Like any business owners, farmers have always had to put on accountant hats. But since about 2000, they’ve had to wear lab coats as well, and that’s not exactly ideal. They’re busy enough already, and many don’t have the time, money or will to experiment like Lakeside does. “I would like the government to expand the horizons of what can be insured, because then I think more people will try stuff and take risks,” Perrett said. “But we shouldn’t be the ones researching and experimenting out here. I have a civil engineering diploma — that doesn’t really help me researching crop yield.”
The biggest thing Perrett would like to see is people putting pressure on the government to change what it researches. As far as he knows, there’s very little research showing how to maintain a profitable yield over a wider range of weather. And that’s the whole game, because “the only predictable thing going forward is the unpredictability of the weather.”
Despite many farmers still farming how their parents taught them to, Perrett said gone are the days of doing what’s always been done and assuming the weather will be more or less the same. Whether they follow Lakeside’s lead or develop their own methods, farmers need to adapt. So how to end a downer climate change article on a high note? No one quoted has a cheery retort. Perrett said he can’t even picture what farming will look like at the end of his career. When Andersen talked about her daughters’ generation dealing with all this when she’s gone, she cried. But as farmers on the front lines, they’re still surprisingly upbeat. “To me, the positive is that there are answers,” Perrett said. “It’s not like we’ve tried everything and we’re stuck. We’ve tried nothing, basically — that’s the problem. But there are answers, and we’re starting to find them.”
The short-term answer is to adjust season by season, which Prairie Gardens did this summer by experimenting with heat-friendly pumpkins and watermelons. And, in time, another answer will be carbon capture technology. But an excellent-if-rudimentary form of that technology already exists. “I plant trees,” Andersen said. “Specifically oak trees, because they live to be a thousand years old. We’ve planted 200 in and around our farm. They filter carbon, so it’s something I can do, on a personal level, to address climate change, and I want that to be my legacy. But it also just feels good to do.”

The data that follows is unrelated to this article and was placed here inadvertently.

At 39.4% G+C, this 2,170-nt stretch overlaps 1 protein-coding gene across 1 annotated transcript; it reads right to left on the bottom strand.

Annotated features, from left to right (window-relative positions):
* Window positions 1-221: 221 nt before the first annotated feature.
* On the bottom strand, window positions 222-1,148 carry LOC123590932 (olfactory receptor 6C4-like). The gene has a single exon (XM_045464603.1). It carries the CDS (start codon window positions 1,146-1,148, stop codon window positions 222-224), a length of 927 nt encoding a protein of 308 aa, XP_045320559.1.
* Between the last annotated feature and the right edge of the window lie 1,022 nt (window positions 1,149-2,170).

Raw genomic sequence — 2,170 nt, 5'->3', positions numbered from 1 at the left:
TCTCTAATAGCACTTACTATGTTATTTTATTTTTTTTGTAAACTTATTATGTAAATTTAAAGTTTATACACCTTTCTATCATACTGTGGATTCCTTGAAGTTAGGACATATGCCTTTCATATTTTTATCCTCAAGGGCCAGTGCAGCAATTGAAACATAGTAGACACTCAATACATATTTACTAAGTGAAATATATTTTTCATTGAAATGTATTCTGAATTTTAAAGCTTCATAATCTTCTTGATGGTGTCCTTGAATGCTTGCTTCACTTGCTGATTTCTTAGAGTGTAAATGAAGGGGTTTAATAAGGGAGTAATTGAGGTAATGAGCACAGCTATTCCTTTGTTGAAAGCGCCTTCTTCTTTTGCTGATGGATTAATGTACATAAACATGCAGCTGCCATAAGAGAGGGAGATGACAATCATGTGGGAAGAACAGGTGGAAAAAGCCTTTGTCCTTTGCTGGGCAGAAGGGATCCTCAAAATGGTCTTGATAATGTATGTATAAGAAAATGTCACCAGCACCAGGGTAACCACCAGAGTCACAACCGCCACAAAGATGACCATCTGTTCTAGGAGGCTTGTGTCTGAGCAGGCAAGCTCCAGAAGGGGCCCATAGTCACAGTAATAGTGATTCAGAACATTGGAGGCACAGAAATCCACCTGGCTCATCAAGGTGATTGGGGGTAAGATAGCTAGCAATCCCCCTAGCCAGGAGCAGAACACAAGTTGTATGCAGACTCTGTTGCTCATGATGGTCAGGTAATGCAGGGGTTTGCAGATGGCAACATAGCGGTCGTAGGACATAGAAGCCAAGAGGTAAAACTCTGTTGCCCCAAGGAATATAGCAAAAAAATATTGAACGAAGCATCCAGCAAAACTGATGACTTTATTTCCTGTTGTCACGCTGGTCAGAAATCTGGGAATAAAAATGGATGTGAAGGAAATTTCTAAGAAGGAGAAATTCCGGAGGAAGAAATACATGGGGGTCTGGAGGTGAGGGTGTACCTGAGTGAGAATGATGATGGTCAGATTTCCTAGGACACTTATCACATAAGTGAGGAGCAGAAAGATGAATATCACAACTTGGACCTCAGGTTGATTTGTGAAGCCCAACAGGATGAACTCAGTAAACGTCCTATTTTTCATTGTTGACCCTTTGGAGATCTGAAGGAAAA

As we finished up, two city dwellers approached Andersen.
“Remember us? We bought two apricot trees last year, and we’d like some more!”
“Of course!” Andersen said. “Welcome back to our farm.”
A Dire Warning
When it comes to climate change, we don’t need to imagine the worst-case scenario. Venus, considered our sister planet due to its similar size and density, may have once had a liquid-water ocean and livable surface temperature. Today, it’s the hottest planet in the solar system despite being second from the sun, because at some point the water evaporated, leading to a runaway greenhouse effect where huge amounts of carbon (likely generated from massive volcanic activity) eliminated the planet’s ability to reflect solar heat, increasing the surface temperature even faster. Whether it’s volcanoes on Venus or homo sapiens on Earth, all that’s needed is too much carbon.